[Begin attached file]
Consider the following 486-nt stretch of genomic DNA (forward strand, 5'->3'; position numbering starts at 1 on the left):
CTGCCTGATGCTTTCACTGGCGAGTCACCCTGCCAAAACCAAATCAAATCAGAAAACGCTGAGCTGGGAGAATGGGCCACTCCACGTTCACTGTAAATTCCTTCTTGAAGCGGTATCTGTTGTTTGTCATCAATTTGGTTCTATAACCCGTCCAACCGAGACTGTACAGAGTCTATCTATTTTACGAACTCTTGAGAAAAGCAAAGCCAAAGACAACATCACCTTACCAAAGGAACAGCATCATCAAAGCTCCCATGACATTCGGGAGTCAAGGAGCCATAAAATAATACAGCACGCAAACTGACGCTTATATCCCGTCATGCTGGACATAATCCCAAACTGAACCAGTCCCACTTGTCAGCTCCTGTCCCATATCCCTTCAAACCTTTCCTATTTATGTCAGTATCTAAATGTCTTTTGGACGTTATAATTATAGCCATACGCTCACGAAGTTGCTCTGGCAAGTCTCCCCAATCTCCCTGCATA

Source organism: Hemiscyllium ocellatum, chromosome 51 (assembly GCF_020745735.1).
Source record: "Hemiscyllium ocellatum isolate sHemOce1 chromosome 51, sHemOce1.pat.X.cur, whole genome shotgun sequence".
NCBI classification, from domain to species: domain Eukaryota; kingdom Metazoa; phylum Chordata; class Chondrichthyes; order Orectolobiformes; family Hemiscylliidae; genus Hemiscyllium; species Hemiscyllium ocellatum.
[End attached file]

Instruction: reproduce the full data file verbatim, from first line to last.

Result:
Consider the following 486-nt stretch of genomic DNA (forward strand, 5'->3'; position numbering starts at 1 on the left):
CTGCCTGATGCTTTCACTGGCGAGTCACCCTGCCAAAACCAAATCAAATCAGAAAACGCTGAGCTGGGAGAATGGGCCACTCCACGTTCACTGTAAATTCCTTCTTGAAGCGGTATCTGTTGTTTGTCATCAATTTGGTTCTATAACCCGTCCAACCGAGACTGTACAGAGTCTATCTATTTTACGAACTCTTGAGAAAAGCAAAGCCAAAGACAACATCACCTTACCAAAGGAACAGCATCATCAAAGCTCCCATGACATTCGGGAGTCAAGGAGCCATAAAATAATACAGCACGCAAACTGACGCTTATATCCCGTCATGCTGGACATAATCCCAAACTGAACCAGTCCCACTTGTCAGCTCCTGTCCCATATCCCTTCAAACCTTTCCTATTTATGTCAGTATCTAAATGTCTTTTGGACGTTATAATTATAGCCATACGCTCACGAAGTTGCTCTGGCAAGTCTCCCCAATCTCCCTGCATA

Source organism: Hemiscyllium ocellatum, chromosome 51 (assembly GCF_020745735.1).
Source record: "Hemiscyllium ocellatum isolate sHemOce1 chromosome 51, sHemOce1.pat.X.cur, whole genome shotgun sequence".
NCBI classification, from domain to species: domain Eukaryota; kingdom Metazoa; phylum Chordata; class Chondrichthyes; order Orectolobiformes; family Hemiscylliidae; genus Hemiscyllium; species Hemiscyllium ocellatum.